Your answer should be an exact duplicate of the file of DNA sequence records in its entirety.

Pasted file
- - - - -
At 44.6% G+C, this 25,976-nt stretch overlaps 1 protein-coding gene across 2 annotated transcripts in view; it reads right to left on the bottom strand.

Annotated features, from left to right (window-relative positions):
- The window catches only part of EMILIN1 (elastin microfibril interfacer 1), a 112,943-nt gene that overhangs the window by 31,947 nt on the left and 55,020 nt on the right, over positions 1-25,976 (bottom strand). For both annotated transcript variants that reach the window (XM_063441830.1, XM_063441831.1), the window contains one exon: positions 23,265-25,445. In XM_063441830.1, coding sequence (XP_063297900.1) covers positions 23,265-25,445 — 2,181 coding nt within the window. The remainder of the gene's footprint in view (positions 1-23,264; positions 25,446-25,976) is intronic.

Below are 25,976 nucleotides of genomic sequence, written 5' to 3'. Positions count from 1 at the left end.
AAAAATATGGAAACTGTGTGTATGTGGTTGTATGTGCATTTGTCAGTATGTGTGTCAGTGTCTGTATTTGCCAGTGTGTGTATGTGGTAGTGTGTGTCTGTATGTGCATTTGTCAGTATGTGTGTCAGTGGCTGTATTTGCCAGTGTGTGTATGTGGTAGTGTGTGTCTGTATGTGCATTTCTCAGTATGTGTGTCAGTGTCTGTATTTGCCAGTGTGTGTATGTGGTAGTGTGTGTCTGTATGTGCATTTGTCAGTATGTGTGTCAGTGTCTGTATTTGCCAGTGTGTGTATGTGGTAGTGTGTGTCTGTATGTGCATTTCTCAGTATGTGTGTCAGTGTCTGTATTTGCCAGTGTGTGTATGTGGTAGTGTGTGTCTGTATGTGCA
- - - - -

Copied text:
At 44.6% G+C, this 25,976-nt stretch overlaps 1 protein-coding gene across 2 annotated transcripts in view; it reads right to left on the bottom strand.

Annotated features, from left to right (window-relative positions):
- The window catches only part of EMILIN1 (elastin microfibril interfacer 1), a 112,943-nt gene that overhangs the window by 31,947 nt on the left and 55,020 nt on the right, over positions 1-25,976 (bottom strand). For both annotated transcript variants that reach the window (XM_063441830.1, XM_063441831.1), the window contains one exon: positions 23,265-25,445. In XM_063441830.1, coding sequence (XP_063297900.1) covers positions 23,265-25,445 — 2,181 coding nt within the window. The remainder of the gene's footprint in view (positions 1-23,264; positions 25,446-25,976) is intronic.

Below are 25,976 nucleotides of genomic sequence, written 5' to 3'. Positions count from 1 at the left end.
AAAAATATGGAAACTGTGTGTATGTGGTTGTATGTGCATTTGTCAGTATGTGTGTCAGTGTCTGTATTTGCCAGTGTGTGTATGTGGTAGTGTGTGTCTGTATGTGCATTTGTCAGTATGTGTGTCAGTGGCTGTATTTGCCAGTGTGTGTATGTGGTAGTGTGTGTCTGTATGTGCATTTCTCAGTATGTGTGTCAGTGTCTGTATTTGCCAGTGTGTGTATGTGGTAGTGTGTGTCTGTATGTGCATTTGTCAGTATGTGTGTCAGTGTCTGTATTTGCCAGTGTGTGTATGTGGTAGTGTGTGTCTGTATGTGCATTTCTCAGTATGTGTGTCAGTGTCTGTATTTGCCAGTGTGTGTATGTGGTAGTGTGTGTCTGTATGTGCA